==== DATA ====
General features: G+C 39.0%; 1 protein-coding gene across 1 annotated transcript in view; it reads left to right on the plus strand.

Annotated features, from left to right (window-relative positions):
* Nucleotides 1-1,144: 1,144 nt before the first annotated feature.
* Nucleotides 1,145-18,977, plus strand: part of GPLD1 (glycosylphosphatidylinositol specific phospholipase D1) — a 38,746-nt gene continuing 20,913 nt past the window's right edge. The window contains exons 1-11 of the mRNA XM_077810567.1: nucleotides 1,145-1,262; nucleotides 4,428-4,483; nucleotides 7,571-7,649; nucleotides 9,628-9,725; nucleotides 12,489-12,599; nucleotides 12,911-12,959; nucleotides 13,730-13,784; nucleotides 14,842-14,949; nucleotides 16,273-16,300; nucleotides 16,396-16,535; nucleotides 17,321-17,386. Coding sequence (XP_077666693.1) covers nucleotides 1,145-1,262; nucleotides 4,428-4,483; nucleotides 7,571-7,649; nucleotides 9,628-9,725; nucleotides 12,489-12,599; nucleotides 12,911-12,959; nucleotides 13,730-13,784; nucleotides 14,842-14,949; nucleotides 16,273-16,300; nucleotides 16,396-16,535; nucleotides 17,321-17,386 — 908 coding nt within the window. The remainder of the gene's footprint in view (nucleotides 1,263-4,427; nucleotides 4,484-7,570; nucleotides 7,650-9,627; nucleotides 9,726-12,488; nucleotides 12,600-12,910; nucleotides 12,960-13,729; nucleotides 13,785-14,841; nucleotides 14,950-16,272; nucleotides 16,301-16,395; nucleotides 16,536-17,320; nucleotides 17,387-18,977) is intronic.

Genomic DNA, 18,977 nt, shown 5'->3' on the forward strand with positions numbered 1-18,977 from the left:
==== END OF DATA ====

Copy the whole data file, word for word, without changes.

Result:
General features: G+C 39.0%; 1 protein-coding gene across 1 annotated transcript in view; it reads left to right on the plus strand.

Annotated features, from left to right (window-relative positions):
* Nucleotides 1-1,144: 1,144 nt before the first annotated feature.
* Nucleotides 1,145-18,977, plus strand: part of GPLD1 (glycosylphosphatidylinositol specific phospholipase D1) — a 38,746-nt gene continuing 20,913 nt past the window's right edge. The window contains exons 1-11 of the mRNA XM_077810567.1: nucleotides 1,145-1,262; nucleotides 4,428-4,483; nucleotides 7,571-7,649; nucleotides 9,628-9,725; nucleotides 12,489-12,599; nucleotides 12,911-12,959; nucleotides 13,730-13,784; nucleotides 14,842-14,949; nucleotides 16,273-16,300; nucleotides 16,396-16,535; nucleotides 17,321-17,386. Coding sequence (XP_077666693.1) covers nucleotides 1,145-1,262; nucleotides 4,428-4,483; nucleotides 7,571-7,649; nucleotides 9,628-9,725; nucleotides 12,489-12,599; nucleotides 12,911-12,959; nucleotides 13,730-13,784; nucleotides 14,842-14,949; nucleotides 16,273-16,300; nucleotides 16,396-16,535; nucleotides 17,321-17,386 — 908 coding nt within the window. The remainder of the gene's footprint in view (nucleotides 1,263-4,427; nucleotides 4,484-7,570; nucleotides 7,650-9,627; nucleotides 9,726-12,488; nucleotides 12,600-12,910; nucleotides 12,960-13,729; nucleotides 13,785-14,841; nucleotides 14,950-16,272; nucleotides 16,301-16,395; nucleotides 16,536-17,320; nucleotides 17,387-18,977) is intronic.

Genomic DNA, 18,977 nt, shown 5'->3' on the forward strand with positions numbered 1-18,977 from the left: